When Grandma died, I wrote a post on the life lessons she taught me, so it’s only right for me to do the same for Pops. This post is long because I guess I still have so much to say about Pops, his legacy, and how much I miss him, so let’s get right to it:
1) Every person matters.
Pops loved people. He loved his family, he loved his church, he loved the people he met at the gym, he loved strangers. Every person was deserving of a smile and a conversation, in his mind. Every person had a story to tell, and it was his job learn that story and connect with them. He was interested in people. He was interested in their lives and it was from a place of complete authenticity. I don’t think I ever had a conversation with Pops that didn’t leave me feeling seen and heard.
In this respect, I am not like Pops at all. I am not great at making conversation and I hate it when strangers strike up a conversation with me out of the blue. I get suspicious about their motives. It’s not something I like about myself, and I have always wished I was more like Pops. He was just genuine in his regard for people, and I can only imagine how it must have brightened so many lives. Imagine having a bad day and then this adorable older gentleman stops you, gives you a big smile, and asks how you are. That’s the impact he had.
2) Finding your soulmate is what makes life beautiful.
Pops and Grandma were soulmates in every sense of the world. They got married young, as teenagers, and raised six children together. They lived out every single sentence of their vows – for richer and poorer, in sickness and in health. Til death did they part. Grandma was there for him when he was battling alcoholism. Pops was there for her when she was battling cancer. Grandma helped him when his business was booming, and they were there for each other in times of strife. They were the epitome of what marriage should be. There was never a doubt in either’s mind that their love was strong enough to withstand anything.
I’ll be completely honest here: Pops was desperate for me to find my soulmate, and it kind of irritated me. I’ve built a truly happy and whole life on my own, and while it would be nice to find someone to share my life with, I’m also not waiting for that for my life to “start.” (Also, have you swiped through Tinder lately? It’s not pretty.) But I’ve come to understand that Pops didn’t want me to find my soulmate because he thought my life is meaningless without him. He wanted me to find him because he knows how bright and beautiful it is to go through life with your soulmate at your side. To have someone to share delights in, to cry with, to adventure with. We are social creatures and we are meant to do life with other people. That’s all Pops wanted for me, and I wish I had the time to talk to him about this. It’s a regret I have to live with.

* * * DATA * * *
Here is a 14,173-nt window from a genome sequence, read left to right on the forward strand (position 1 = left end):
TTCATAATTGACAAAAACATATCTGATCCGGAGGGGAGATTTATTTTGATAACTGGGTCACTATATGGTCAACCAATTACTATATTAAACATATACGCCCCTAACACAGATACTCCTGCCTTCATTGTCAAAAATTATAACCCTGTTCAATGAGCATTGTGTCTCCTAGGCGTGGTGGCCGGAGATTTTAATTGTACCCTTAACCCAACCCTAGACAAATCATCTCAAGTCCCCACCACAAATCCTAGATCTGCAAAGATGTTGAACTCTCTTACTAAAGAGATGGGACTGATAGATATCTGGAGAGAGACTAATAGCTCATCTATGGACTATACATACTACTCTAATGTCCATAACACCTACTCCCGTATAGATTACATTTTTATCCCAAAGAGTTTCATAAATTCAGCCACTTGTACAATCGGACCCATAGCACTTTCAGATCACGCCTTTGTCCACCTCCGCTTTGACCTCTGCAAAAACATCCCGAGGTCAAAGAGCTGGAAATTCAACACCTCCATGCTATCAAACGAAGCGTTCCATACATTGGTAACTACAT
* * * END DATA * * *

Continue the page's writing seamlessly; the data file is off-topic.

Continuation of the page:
3) Nothing is more important than your relationship with Jesus.
I mentioned in my post last week that Pops was a man of faith, and it was not something he hid. He would talk to anyone, even strangers, about Jesus. I remember the first night in the hospital when the nurse was doing the intake process with him, and one of the questions she asked was his religion. His response: “I’m an on-fire Christian.” For him, his faith was about more than religion and reading the Bible and going to church. It was a living relationship with Jesus. And what he wanted for all of his kids and daughters-in-law and grandkids and great-grandkids was for us to have that same fire for Jesus as he did.
My approach to faith in the past few years has been much different than Pops’. I haven’t been to a church in years, haven’t opened a Bible in about as long, and I’m still wrestling with what faith means to me and what I want it to look like in my life. I believe in God and I want to have that same love for Jesus that Pops had, but I also have a problem with the church and Christianity as it looks like in our culture today. But maybe that’s the point. Maybe I need to wrestle with all of this to find a faith that makes sense to me. I want to have that same honest, hopeful relationship Pops had, a relationship where he believed wholeheartedly in Jesus and His teachings. It was never a question for him, and his faith was so steadfast that he was able to let his wife of 56 years go, completely at peace with the decision. There’s something so beautiful in that.
4) Never be afraid to live your truth.
Pops was a man who was completely, fully himself. He didn’t try to fit himself in a box or conform to the world. He was just… Pops. He was a man who loved Jesus and was changed by his faith, so he wanted everyone else to have that same change. He was a man who cried in public and wasn’t ashamed about it. He was a man who requested mayonnaise for his salad without a single ounce of embarrassment. (But, seriously, can we talk about mayo on salad?) For Pops, there was no other way to be but himself, and he wasn’t going to apologize for it.